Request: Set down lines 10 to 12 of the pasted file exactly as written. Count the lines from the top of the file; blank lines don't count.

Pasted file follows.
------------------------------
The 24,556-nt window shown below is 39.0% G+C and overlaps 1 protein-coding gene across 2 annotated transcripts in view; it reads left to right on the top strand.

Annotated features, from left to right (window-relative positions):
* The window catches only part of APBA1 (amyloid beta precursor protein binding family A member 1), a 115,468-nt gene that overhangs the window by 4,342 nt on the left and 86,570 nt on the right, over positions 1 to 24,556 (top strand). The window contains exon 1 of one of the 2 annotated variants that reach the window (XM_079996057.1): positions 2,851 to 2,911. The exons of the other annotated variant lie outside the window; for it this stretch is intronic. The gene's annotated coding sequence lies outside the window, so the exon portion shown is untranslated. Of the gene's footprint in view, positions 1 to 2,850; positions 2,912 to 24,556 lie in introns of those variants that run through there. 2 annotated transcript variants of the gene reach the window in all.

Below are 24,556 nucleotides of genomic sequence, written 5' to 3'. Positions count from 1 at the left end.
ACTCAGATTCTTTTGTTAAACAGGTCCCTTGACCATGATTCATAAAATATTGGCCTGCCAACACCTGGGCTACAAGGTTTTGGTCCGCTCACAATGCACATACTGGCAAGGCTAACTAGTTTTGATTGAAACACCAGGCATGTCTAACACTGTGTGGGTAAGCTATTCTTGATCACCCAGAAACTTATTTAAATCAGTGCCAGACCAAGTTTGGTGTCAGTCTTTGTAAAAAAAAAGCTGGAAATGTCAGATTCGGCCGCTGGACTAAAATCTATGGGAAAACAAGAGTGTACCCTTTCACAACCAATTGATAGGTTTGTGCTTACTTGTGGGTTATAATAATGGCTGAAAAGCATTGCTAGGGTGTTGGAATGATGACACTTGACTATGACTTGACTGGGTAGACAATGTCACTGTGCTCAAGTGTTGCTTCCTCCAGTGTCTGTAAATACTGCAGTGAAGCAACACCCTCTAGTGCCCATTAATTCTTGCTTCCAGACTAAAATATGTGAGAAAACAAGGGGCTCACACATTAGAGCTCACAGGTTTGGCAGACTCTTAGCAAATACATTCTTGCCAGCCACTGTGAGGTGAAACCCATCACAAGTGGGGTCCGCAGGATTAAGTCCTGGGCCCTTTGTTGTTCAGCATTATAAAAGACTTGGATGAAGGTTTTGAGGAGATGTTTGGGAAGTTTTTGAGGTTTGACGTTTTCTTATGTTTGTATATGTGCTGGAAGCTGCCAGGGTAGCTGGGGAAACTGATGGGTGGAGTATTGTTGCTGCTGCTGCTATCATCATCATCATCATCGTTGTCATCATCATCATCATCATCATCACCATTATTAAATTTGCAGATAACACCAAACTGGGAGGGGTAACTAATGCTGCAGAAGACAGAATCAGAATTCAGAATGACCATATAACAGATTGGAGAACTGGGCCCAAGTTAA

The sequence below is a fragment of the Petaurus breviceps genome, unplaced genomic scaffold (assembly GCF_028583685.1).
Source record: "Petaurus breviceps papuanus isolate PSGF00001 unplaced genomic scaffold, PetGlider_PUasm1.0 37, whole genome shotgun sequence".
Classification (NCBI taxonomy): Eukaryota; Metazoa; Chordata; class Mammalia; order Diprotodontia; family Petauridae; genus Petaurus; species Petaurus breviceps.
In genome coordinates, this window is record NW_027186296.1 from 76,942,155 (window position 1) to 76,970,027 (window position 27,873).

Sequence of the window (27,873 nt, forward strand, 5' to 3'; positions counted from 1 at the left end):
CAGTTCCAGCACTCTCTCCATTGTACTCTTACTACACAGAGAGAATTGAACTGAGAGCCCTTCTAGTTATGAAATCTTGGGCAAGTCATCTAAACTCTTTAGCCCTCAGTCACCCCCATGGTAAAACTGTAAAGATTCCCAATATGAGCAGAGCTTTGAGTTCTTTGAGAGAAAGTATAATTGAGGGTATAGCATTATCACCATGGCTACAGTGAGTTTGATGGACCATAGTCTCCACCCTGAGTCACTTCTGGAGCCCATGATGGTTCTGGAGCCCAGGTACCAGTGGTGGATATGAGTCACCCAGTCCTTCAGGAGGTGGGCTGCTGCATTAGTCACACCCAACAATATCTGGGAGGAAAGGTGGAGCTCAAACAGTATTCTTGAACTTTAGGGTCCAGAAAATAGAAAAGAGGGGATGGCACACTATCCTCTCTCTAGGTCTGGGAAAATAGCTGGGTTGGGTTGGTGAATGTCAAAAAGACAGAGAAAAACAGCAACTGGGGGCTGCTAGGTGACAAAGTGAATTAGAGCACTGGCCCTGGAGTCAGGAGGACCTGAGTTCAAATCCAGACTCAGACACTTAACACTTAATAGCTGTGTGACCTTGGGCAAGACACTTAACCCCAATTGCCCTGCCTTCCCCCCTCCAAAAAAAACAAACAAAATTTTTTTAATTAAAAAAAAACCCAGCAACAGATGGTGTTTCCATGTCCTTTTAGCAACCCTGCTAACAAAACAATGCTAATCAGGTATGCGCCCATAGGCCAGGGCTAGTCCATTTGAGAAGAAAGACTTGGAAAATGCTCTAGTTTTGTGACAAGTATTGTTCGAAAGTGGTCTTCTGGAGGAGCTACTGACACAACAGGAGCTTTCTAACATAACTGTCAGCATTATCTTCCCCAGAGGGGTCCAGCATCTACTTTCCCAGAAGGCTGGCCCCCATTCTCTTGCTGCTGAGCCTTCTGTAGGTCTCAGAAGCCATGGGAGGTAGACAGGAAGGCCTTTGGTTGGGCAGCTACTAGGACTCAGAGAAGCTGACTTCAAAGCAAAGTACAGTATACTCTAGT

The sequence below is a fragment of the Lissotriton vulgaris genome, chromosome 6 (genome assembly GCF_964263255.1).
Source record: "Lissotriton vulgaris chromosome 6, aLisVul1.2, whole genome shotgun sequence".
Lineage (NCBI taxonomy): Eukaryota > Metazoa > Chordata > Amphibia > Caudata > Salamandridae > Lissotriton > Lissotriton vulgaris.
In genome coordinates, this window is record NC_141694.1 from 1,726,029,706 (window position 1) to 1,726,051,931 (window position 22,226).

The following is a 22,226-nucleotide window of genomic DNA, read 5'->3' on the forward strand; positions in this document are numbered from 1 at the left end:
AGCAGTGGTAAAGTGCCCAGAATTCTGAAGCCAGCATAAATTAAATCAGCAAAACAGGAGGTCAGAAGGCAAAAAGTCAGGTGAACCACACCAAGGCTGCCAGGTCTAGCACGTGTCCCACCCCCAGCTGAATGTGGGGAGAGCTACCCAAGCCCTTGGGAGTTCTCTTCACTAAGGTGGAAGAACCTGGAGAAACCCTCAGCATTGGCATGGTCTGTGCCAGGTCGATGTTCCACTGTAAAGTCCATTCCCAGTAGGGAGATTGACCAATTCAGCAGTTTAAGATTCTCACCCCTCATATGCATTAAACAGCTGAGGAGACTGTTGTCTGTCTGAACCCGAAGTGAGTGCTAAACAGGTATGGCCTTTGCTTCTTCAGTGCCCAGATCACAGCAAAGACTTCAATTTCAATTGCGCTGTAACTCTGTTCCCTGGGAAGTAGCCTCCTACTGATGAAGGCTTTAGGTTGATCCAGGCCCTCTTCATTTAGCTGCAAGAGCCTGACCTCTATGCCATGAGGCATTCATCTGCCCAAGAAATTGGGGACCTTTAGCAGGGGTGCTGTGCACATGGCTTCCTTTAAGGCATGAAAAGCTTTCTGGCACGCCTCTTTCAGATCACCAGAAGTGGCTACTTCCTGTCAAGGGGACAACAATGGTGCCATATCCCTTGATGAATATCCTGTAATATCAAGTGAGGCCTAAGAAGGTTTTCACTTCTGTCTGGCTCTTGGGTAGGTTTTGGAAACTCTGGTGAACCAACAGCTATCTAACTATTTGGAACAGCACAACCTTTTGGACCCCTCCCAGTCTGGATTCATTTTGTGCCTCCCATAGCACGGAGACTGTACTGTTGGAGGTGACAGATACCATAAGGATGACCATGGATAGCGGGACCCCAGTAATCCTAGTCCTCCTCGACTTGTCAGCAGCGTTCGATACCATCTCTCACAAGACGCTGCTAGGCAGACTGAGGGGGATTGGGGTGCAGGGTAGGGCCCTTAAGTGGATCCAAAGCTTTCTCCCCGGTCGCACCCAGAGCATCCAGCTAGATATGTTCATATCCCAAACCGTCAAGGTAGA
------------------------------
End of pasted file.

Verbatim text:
Sequence of the window (27,873 nt, forward strand, 5' to 3'; positions counted from 1 at the left end):
CAGTTCCAGCACTCTCTCCATTGTACTCTTACTACACAGAGAGAATTGAACTGAGAGCCCTTCTAGTTATGAAATCTTGGGCAAGTCATCTAAACTCTTTAGCCCTCAGTCACCCCCATGGTAAAACTGTAAAGATTCCCAATATGAGCAGAGCTTTGAGTTCTTTGAGAGAAAGTATAATTGAGGGTATAGCATTATCACCATGGCTACAGTGAGTTTGATGGACCATAGTCTCCACCCTGAGTCACTTCTGGAGCCCATGATGGTTCTGGAGCCCAGGTACCAGTGGTGGATATGAGTCACCCAGTCCTTCAGGAGGTGGGCTGCTGCATTAGTCACACCCAACAATATCTGGGAGGAAAGGTGGAGCTCAAACAGTATTCTTGAACTTTAGGGTCCAGAAAATAGAAAAGAGGGGATGGCACACTATCCTCTCTCTAGGTCTGGGAAAATAGCTGGGTTGGGTTGGTGAATGTCAAAAAGACAGAGAAAAACAGCAACTGGGGGCTGCTAGGTGACAAAGTGAATTAGAGCACTGGCCCTGGAGTCAGGAGGACCTGAGTTCAAATCCAGACTCAGACACTTAACACTTAATAGCTGTGTGACCTTGGGCAAGACACTTAACCCCAATTGCCCTGCCTTCCCCCCTCCAAAAAAAACAAACAAAATTTTTTTAATTAAAAAAAAACCCAGCAACAGATGGTGTTTCCATGTCCTTTTAGCAACCCTGCTAACAAAACAATGCTAATCAGGTATGCGCCCATAGGCCAGGGCTAGTCCATTTGAGAAGAAAGACTTGGAAAATGCTCTAGTTTTGTGACAAGTATTGTTCGAAAGTGGTCTTCTGGAGGAGCTACTGACACAACAGGAGCTTTCTAACATAACTGTCAGCATTATCTTCCCCAGAGGGGTCCAGCATCTACTTTCCCAGAAGGCTGGCCCCCATTCTCTTGCTGCTGAGCCTTCTGTAGGTCTCAGAAGCCATGGGAGGTAGACAGGAAGGCCTTTGGTTGGGCAGCTACTAGGACTCAGAGAAGCTGACTTCAAAGCAAAGTACAGTATACTCTAGT

The sequence below is a fragment of the Lissotriton vulgaris genome, chromosome 6 (genome assembly GCF_964263255.1).